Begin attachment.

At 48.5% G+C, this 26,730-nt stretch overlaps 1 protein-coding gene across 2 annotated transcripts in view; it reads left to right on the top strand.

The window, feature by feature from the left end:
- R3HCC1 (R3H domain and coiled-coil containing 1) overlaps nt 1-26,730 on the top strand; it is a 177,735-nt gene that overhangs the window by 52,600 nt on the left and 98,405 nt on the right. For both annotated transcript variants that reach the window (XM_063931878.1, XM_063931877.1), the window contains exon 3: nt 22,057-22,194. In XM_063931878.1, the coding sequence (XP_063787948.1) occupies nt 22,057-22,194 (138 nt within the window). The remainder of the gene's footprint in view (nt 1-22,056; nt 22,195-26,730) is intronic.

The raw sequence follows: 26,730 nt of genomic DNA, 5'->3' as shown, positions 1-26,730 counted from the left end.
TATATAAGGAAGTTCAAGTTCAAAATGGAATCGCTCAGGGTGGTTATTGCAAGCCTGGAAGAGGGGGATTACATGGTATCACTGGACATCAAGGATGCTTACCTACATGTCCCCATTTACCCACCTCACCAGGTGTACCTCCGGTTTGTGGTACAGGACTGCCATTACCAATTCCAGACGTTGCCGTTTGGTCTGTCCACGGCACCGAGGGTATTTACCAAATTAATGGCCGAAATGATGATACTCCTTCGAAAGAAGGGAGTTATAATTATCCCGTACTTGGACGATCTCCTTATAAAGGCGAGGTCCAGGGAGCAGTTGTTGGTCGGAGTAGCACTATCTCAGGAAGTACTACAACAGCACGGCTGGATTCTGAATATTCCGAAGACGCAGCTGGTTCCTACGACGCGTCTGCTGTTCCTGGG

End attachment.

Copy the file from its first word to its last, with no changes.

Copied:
At 48.5% G+C, this 26,730-nt stretch overlaps 1 protein-coding gene across 2 annotated transcripts in view; it reads left to right on the top strand.

The window, feature by feature from the left end:
- R3HCC1 (R3H domain and coiled-coil containing 1) overlaps nt 1-26,730 on the top strand; it is a 177,735-nt gene that overhangs the window by 52,600 nt on the left and 98,405 nt on the right. For both annotated transcript variants that reach the window (XM_063931878.1, XM_063931877.1), the window contains exon 3: nt 22,057-22,194. In XM_063931878.1, the coding sequence (XP_063787948.1) occupies nt 22,057-22,194 (138 nt within the window). The remainder of the gene's footprint in view (nt 1-22,056; nt 22,195-26,730) is intronic.

The raw sequence follows: 26,730 nt of genomic DNA, 5'->3' as shown, positions 1-26,730 counted from the left end.
TATATAAGGAAGTTCAAGTTCAAAATGGAATCGCTCAGGGTGGTTATTGCAAGCCTGGAAGAGGGGGATTACATGGTATCACTGGACATCAAGGATGCTTACCTACATGTCCCCATTTACCCACCTCACCAGGTGTACCTCCGGTTTGTGGTACAGGACTGCCATTACCAATTCCAGACGTTGCCGTTTGGTCTGTCCACGGCACCGAGGGTATTTACCAAATTAATGGCCGAAATGATGATACTCCTTCGAAAGAAGGGAGTTATAATTATCCCGTACTTGGACGATCTCCTTATAAAGGCGAGGTCCAGGGAGCAGTTGTTGGTCGGAGTAGCACTATCTCAGGAAGTACTACAACAGCACGGCTGGATTCTGAATATTCCGAAGACGCAGCTGGTTCCTACGACGCGTCTGCTGTTCCTGGG